Ray Bradshaw has an unusual background, in that he was raised by two deaf parents and consequently, as this show revealed, is fluent in sign language and acted as their interpreter from a young age. In this unique and highly interactive show, he sought to apply his naturally charming stand-up style to telling his story in a way that is accessible for deaf and hearing audiences alike.
It became clear as the show unfolded that loads of work has gone into it: segments are signed and talked simultaneously, an impressive feat, but large bits are pre-recorded either as a voice over (with Bradshaw signing onstage) or as a video showing Bradshaw signing while he spoke onstage. Putting this all together produced some funny mishaps with the first few takes - as we learned, some very inoffensive words have signs that are very close to those of much ruder ones.
Bradshaw’s mission is very clearly both to inform and entertain and he does well at both. He holds a mirror up to the audience and any misconceptions we might have: this is very much a show where the target is rightly the people who are ignorant, and it never feels like Bradshaw is exploiting his parents or his unique position in life for cheap laughs. Rather, he lifts them up, illuminating us about the quirks of both the community and of sign language.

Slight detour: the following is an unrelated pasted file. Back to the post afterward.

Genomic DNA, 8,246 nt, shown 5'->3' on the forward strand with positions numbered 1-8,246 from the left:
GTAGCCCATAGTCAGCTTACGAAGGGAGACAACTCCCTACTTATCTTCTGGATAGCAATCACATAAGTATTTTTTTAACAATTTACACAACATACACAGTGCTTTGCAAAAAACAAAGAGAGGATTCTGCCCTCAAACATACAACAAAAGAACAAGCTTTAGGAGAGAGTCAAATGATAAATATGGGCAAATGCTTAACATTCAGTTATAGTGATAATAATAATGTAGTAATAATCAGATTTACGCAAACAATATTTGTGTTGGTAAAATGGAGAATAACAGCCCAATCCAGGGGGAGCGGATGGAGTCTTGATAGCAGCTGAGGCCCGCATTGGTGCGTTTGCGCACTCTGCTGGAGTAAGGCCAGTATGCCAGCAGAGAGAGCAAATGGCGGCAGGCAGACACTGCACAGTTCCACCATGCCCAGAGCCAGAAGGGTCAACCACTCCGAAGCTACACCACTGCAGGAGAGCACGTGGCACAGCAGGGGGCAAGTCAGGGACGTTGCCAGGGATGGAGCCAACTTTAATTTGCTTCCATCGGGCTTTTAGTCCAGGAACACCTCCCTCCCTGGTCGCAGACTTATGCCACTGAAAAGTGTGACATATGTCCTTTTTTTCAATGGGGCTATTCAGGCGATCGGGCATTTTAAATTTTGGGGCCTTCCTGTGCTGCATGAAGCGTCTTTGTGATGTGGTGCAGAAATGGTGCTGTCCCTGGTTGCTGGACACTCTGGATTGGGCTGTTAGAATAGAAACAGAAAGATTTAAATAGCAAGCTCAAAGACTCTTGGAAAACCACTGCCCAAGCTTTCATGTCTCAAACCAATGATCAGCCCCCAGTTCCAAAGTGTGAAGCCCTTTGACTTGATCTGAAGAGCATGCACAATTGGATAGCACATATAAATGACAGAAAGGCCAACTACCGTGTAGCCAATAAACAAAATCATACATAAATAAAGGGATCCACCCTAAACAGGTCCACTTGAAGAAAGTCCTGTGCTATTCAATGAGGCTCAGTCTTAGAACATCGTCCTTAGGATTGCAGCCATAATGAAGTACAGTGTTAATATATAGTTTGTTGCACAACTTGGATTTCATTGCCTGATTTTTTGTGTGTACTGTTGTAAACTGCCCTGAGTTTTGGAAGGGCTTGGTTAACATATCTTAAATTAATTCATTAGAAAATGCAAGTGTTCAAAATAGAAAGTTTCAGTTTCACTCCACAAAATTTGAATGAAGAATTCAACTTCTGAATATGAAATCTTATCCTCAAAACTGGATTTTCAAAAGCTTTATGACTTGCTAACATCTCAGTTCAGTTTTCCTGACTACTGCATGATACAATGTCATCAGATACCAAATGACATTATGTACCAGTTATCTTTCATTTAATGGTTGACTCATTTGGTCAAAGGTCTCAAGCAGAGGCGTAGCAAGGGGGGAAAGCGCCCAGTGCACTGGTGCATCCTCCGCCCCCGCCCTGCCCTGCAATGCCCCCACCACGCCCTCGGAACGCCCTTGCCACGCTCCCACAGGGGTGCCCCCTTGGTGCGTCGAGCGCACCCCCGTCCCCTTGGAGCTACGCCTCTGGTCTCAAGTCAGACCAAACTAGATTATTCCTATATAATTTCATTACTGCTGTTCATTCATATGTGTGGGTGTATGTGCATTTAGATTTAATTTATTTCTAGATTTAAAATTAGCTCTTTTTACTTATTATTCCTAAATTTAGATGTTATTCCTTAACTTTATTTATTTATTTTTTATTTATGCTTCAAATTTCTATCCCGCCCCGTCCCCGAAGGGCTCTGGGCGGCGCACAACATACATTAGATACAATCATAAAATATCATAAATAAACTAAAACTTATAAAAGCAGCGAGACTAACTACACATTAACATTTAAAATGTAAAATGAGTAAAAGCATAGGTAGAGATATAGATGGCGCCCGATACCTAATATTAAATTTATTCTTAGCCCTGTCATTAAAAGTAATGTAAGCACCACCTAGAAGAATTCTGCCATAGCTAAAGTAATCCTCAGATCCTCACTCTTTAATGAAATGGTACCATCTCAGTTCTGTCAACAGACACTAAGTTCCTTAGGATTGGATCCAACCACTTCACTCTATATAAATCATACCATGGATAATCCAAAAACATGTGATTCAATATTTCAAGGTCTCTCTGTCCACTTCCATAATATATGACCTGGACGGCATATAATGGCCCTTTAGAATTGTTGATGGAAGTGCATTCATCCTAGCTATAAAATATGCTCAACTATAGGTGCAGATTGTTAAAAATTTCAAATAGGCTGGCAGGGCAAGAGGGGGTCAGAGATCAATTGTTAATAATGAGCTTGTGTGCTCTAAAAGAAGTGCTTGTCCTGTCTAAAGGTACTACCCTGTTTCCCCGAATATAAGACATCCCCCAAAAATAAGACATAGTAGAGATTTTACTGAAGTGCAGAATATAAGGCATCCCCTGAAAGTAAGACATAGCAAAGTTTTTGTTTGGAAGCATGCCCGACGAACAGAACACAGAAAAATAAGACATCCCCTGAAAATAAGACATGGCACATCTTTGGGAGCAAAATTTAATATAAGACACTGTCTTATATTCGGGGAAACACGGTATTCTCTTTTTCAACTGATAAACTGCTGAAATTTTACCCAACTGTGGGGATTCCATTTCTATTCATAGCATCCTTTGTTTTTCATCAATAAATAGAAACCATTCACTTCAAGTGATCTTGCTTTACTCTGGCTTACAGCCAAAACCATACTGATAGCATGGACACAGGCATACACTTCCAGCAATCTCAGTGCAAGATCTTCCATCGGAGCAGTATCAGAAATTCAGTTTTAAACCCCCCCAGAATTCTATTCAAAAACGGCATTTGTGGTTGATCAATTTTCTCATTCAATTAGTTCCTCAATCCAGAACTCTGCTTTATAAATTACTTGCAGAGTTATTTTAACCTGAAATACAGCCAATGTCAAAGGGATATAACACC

Much of the humour came from anecdotes about pranks his father would play on Ray and his brother when they were children, including the hilariously horrifying time a young Ray discovered his dad could lip read, and this highlighted how, as with all minority groups in society, we have more in common than the characteristics that divide us. The show is gently political, presenting facts that demonstrate how deaf people have been deprioritised by society and explaining how there's a shortage of sign language interpreters because the training is so expensive and of course there's no funding on the NHS.
Only a small proportion of the audience knew sign language, which is heartening in a way because it suggests that many people are curious to learn. Bradshaw also mentioned that over the course of his tour, many deaf people at his show were seeing stand up for the first time, suggesting that his aim to make comedy more accessible is working. While Bradshaw himself does have what he calls a deaf identity, it would be great if this show inspires more deaf people to actually get into stand up themselves because while this show is a first, it shouldn't be a last, and it would be even better to learn these stories directly from people whose voice has been amplified here but overlooked by society at large. Either way, Bradshaw has an unusual and engaging story and tells it really well. The tour has now concluded but I am intrigued to see where he goes next and if he returns to Oxford I would encourage everyone not to miss him.